Hanamaki, Iwate


Hanamaki, Iwate

Japanese city| Name = Hanamaki City
JapaneseName = 花巻市| Region = Tōhoku
Prefecture = Iwate prefecture
Area_km2 = 908.32| Population = 105,350
PopDate = May, 2007
Density_km2=115.98
Mayor = Mitsuo Oishi
Coords=
LatitudeDegrees= 39
LatitudeMinutes= 23
LatitudeSeconds=
LongtitudeDegrees= 141
LongtitudeMinutes= 7
LongtitudeSeconds=
Symbol
!border
SymbolDescription= Flag
Tree = Kobushi magnolia
Flower = Hayachine-Usuyukisou
Bird = Owl
CityHallPostalCode = 025-8601
CityHallAddress=Hanamaki-shi, Kajo-cho 9-30
CityHallPhone=0198-24-2111
CityHallLink = [http://www.city.hanamaki.iwate.jp/ www.city.hanamaki.iwate.jp]
City



nihongo|Hanamaki|花巻市|Hanamaki-shi is a city located in Iwate Prefecture, Japan. As of 2005, the city has an estimated total population of 106,414. [http://www.city.hanamaki.iwate.jp/contents_data/shimin_guide.pdf] .] Hanamaki is most famous as the birthplace of Kenji Miyazawa and for its onsen. The city recently celebrated the 50th anniversary since its consolidation from six smaller towns in 1954. Hanamaki as of 2006 is composed of the old Hanamaki city and three surrounding towns, which merged on January 1.

History

Kenji Miyazawa was born in Hanamaki in 1896, where he spent most of his life. Miyazawa’s invented Esperanto word "Ihatov" refers to Iwate prefecture in general, and is agreed to refer more specifically to Hanamaki itself.

On April 1, 1954 six towns consolidated into the former city of Hanamaki. Those seven towns (in rough order of size category) were: Hanamaki-cho, Yuguchi-mura, Yumoto-mura, Miyanome-mura, Yasawa-mura, and Ohta-mura. An additional seventh town, Sasama-mura, joined the following year.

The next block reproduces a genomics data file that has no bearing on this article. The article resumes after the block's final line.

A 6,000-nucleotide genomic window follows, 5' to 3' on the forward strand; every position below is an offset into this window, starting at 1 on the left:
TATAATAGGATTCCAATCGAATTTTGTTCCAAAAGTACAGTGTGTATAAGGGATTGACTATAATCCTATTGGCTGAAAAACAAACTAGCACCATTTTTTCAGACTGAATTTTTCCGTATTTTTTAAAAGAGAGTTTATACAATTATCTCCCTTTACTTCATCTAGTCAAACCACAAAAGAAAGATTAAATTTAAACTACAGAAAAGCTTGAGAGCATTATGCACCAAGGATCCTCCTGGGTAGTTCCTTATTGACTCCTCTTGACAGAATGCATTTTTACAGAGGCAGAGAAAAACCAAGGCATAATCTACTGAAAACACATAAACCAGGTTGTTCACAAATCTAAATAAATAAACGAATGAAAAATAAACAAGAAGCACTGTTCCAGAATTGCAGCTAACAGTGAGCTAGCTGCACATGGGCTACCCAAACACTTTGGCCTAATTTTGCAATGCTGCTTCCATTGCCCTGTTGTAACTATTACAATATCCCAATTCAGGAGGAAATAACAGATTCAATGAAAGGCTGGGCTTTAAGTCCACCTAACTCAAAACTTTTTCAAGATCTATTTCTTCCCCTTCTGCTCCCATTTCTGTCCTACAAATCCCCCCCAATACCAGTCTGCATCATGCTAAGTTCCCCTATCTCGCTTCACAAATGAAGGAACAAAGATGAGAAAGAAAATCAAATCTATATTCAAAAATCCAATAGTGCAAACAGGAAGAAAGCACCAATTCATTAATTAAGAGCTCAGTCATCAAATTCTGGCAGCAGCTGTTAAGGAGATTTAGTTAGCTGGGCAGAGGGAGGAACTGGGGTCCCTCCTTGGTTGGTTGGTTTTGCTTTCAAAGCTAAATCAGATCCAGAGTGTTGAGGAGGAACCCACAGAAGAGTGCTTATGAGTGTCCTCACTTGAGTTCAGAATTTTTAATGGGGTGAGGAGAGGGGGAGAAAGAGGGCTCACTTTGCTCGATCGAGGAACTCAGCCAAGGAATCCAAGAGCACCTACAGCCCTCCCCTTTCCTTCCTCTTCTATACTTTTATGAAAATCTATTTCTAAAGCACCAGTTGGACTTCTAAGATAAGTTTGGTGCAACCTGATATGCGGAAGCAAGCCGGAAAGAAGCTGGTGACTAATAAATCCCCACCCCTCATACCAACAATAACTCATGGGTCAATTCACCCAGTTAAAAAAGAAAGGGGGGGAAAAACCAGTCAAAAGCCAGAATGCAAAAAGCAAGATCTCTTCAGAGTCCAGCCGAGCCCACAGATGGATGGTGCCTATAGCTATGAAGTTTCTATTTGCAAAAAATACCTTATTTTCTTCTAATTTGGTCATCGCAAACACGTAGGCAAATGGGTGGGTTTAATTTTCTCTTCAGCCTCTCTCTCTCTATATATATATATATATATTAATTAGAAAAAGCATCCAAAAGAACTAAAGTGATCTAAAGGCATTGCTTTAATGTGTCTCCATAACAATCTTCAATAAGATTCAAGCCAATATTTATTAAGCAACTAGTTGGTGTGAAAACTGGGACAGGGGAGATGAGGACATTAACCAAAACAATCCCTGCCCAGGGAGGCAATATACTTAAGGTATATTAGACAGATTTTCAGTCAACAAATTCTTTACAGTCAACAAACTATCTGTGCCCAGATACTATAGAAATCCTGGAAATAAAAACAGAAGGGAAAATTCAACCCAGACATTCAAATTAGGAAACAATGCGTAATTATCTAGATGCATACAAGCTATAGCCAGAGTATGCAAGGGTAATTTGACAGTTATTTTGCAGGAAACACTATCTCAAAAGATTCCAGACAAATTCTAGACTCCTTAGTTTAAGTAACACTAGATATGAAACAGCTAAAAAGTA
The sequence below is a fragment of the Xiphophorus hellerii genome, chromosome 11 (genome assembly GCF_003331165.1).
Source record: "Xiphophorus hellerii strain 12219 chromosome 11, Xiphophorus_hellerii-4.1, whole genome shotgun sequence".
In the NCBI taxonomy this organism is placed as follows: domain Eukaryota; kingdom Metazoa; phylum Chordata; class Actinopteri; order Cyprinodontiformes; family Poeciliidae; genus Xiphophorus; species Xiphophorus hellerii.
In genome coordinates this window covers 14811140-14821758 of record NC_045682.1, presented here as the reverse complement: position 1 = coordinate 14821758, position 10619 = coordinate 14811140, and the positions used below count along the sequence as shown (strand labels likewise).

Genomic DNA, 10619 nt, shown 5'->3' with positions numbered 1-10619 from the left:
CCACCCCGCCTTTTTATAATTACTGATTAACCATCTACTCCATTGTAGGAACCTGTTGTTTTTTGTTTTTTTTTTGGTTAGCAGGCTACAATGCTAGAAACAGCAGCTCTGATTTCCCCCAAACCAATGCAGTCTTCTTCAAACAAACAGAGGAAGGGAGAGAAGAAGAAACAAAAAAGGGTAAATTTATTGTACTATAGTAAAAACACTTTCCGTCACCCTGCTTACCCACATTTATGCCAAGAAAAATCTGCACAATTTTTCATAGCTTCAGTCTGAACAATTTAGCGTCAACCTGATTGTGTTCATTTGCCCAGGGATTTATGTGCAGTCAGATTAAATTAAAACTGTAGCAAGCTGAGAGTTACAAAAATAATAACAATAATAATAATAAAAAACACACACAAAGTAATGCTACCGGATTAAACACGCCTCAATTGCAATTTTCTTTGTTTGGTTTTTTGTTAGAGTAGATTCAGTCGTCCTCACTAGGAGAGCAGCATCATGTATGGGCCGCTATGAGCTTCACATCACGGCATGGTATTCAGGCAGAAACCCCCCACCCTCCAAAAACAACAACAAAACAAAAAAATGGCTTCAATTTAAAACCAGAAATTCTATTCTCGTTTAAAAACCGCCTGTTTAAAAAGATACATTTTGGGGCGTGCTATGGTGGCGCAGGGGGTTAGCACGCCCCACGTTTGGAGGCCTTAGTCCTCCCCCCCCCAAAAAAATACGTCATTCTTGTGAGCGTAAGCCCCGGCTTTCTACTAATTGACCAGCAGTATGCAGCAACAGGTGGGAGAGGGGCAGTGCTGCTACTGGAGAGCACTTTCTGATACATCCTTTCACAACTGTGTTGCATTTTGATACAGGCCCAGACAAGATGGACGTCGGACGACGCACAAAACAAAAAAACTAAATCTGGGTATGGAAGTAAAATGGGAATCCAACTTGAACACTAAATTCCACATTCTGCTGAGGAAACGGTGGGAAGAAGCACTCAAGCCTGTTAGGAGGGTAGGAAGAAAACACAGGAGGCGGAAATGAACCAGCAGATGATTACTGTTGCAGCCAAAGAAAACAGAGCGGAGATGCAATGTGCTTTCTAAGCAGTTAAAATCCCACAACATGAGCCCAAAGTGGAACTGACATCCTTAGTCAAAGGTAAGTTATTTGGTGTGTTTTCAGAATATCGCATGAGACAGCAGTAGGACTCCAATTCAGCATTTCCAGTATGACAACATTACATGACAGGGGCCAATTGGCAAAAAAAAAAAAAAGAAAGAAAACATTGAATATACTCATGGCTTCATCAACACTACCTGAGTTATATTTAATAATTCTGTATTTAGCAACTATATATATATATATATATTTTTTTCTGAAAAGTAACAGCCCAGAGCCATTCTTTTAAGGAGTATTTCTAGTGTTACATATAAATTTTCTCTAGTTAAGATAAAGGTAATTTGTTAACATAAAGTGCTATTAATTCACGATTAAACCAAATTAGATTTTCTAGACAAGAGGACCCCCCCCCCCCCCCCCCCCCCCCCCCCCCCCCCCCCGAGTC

In January 2006 Hanamaki again cosolidated with three neighboring towns, Tōwa-chō, Ohasama-machi, and Ishidoriya-cho to establish a new city also called Hanamaki. With the merger, the population of Hanamaki increased from 72,926 to 106,414 people, and its geographic area expanded from 385.40 km² to encompass 908.32 km².

Geography

Hanamaki is located in the southern half of Iwate, along the valley which runs north-south through the length of the prefecture. The Tohoku shinkansen line passes through Hanamaki. The total city area is 908.32 km² [http://www.city.hanamaki.iwate.jp/contents_data/shimin_guide.pdf] .

Demographics

The city has an estimated population of 106,414 as of 2005. The population density of pre-merger Hanamaki as of 2003 was 189.22 persons per km².

Transportation

Regular JR trains, both those going north-south along the Tohoku Main Line as well as those heading east to the coast on the Kamaishi line stop at Hanamaki Station.Shin Hanamaki station, which is on the Kamaishi line and significantly removed from the town center, is a stop on the Tohoku Shinkansen.

Hanamaki Airport has regular flights to Sapporo, Nagoya, Osaka, and Fukuoka.

A night bus travels between Hanamaki and Tokyo.

Tourist attractions